Filed Under:Agent Broker, E&S/Specialty Business

Dave Leonard: Ready for what’s next

Incoming NAPSLO President on the work that lies ahead and the industry’s future

Photo attached; from left, NAPSLO Executive Director Brady Kelley; incoming NAPSLO President Dave Leonard; and 2015-2016 NAPSLO President Gil Hine. (Photo courtesy of NAPSLO.)
Photo attached; from left, NAPSLO Executive Director Brady Kelley; incoming NAPSLO President Dave Leonard; and 2015-2016 NAPSLO President Gil Hine. (Photo courtesy of NAPSLO.)

When Dave Leonard is installed this week as NAPSLO’s acting president for 2016‒2017, his term will be the latest in a long series of professional milestones achieved over more than three decades in the insurance industry.

The chairman and CEO of Atlanta-based RSUI Group, Leonard began his career in the P&C insurance industry in 1979. He joined RSUI in late 1999 and served as its president from April 2008 until being appointed chairman and CEO four years ago.  Prior roles in the industry include Casualty Underwriting management for the Crum & Forster Companies and Treaty Reinsurance Underwriting for Employers Reinsurance Corporation.

Leonard currently serves as vice president on the NAPSLO Board of Directors after serving as secretary and previously as co-chair of the Legislative Committee as well as co-chair of the Education Committee. He has been a panelist for the NAPSLO E&S and Advanced Schools and for the NAPSLO Annual and Mid-Year conventions. Additionally, he has also served on the NAPSLO Internship Committee and as an instructor for the NAPSLO E&S School.

An alumnus of East Carolina University (where he earned his BSBA) Leonard holds CPCU, ARe, AIAF and ARM designations and has completed the AICPCU/Wharton School Insurance Executive Development Program. He lives in Alpharetta, Ga., with his wife, Pamela.

“I’m proud and honored to serve as president,” Leonard says when asked about what the honor means to him. “I’ve watched NAPSLO evolve over the years from primarily a volunteer organization to still being a volunteer organization but with a professional staff that augments the efforts of those volunteers. That’s been very gratifying.”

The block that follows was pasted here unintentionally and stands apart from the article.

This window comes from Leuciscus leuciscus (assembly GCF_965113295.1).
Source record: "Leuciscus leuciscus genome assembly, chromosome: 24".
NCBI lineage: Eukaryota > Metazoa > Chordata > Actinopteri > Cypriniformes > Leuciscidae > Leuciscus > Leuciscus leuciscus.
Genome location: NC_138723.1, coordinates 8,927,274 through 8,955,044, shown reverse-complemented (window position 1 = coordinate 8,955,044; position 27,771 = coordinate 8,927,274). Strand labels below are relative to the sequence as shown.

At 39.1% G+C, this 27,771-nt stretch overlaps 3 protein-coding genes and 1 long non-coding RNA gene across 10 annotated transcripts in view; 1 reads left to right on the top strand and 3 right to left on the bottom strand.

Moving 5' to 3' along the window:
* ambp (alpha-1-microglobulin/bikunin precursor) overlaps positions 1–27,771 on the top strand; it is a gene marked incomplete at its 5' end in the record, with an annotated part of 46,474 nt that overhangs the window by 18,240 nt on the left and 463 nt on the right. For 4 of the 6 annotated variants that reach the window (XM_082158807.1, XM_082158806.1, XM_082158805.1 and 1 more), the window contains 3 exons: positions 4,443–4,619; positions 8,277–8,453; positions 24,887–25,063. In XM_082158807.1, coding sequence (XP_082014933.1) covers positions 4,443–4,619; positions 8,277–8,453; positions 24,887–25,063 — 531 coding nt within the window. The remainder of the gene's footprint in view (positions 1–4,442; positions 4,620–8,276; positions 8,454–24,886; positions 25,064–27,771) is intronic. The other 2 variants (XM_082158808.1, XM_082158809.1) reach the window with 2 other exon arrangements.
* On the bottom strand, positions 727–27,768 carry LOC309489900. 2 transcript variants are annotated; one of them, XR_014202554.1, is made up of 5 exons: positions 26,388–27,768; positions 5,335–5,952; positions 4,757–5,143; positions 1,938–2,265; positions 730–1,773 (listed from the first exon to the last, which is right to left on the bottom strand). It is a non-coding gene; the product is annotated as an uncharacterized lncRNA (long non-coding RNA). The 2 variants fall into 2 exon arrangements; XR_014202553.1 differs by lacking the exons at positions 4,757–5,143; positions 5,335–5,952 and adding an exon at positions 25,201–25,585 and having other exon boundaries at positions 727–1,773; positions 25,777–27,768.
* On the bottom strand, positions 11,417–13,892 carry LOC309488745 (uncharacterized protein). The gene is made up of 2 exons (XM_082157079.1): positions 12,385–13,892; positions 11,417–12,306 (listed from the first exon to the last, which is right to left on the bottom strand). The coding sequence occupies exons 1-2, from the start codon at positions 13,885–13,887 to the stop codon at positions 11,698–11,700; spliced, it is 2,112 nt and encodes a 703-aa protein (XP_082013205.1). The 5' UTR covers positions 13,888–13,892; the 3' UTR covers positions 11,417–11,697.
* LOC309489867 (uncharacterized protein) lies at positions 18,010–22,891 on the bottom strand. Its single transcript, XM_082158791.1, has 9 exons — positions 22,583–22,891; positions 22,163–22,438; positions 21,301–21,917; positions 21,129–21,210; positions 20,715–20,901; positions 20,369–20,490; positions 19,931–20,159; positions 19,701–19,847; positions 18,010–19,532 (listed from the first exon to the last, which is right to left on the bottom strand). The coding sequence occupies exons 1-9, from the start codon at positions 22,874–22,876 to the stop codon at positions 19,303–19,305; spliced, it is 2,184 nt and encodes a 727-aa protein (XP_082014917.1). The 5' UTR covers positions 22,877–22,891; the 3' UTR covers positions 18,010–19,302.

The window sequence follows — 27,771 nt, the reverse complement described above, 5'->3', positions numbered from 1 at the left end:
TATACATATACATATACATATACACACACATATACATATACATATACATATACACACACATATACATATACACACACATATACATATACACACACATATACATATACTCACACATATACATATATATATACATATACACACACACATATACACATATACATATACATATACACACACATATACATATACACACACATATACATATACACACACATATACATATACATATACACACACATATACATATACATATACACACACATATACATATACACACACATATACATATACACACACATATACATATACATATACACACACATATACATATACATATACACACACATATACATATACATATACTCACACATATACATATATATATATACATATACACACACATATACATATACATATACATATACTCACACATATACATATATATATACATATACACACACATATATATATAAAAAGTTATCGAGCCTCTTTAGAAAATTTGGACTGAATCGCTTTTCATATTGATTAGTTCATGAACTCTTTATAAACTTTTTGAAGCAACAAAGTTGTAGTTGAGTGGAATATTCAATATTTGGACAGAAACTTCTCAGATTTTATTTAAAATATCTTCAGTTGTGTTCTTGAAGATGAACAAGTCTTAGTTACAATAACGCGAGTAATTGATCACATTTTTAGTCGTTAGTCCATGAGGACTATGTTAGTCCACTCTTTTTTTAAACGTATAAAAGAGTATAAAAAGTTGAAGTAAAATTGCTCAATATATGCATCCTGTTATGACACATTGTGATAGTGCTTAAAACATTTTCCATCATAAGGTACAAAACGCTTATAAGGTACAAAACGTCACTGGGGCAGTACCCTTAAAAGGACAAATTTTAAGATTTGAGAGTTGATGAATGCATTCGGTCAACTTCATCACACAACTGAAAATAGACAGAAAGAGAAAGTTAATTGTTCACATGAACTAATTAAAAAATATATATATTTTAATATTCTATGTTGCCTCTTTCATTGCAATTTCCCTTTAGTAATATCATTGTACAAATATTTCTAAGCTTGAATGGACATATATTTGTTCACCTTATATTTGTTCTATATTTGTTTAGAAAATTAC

A NAPSLO member since 2002 (when he served as a panelist for the annual conference in San Antonio), Leonard joined NAPSLO’s board five years later. “There are 15 people on the board, and you get to know those people pretty closely,” he says. “People who are attracted to the board are highly dedicated to the industry, they have achieved successful careers during their time spent in it and they want to contribute to the well being of the industry. It’s easy to share common ground with those folks.”

During his term, Leonard says he intends to focus on, among other things, correcting some of the language in current statutes that gives the banking industry some pause when dealing with E&S insurers on Flood coverage; continuing NAPSLO’s education efforts and emphasizing the value proposition of wholesale brokers.

“That value of the wholesaler expertise is something that we’ll stress even more this year,” he says, “trying to help them see that value and understand it better. We want to continue to bring forth information and education to insureds and retailers about the value that the wholesale broker brings to the insurance transaction. That’s something important for NAPSLO to continue to support.”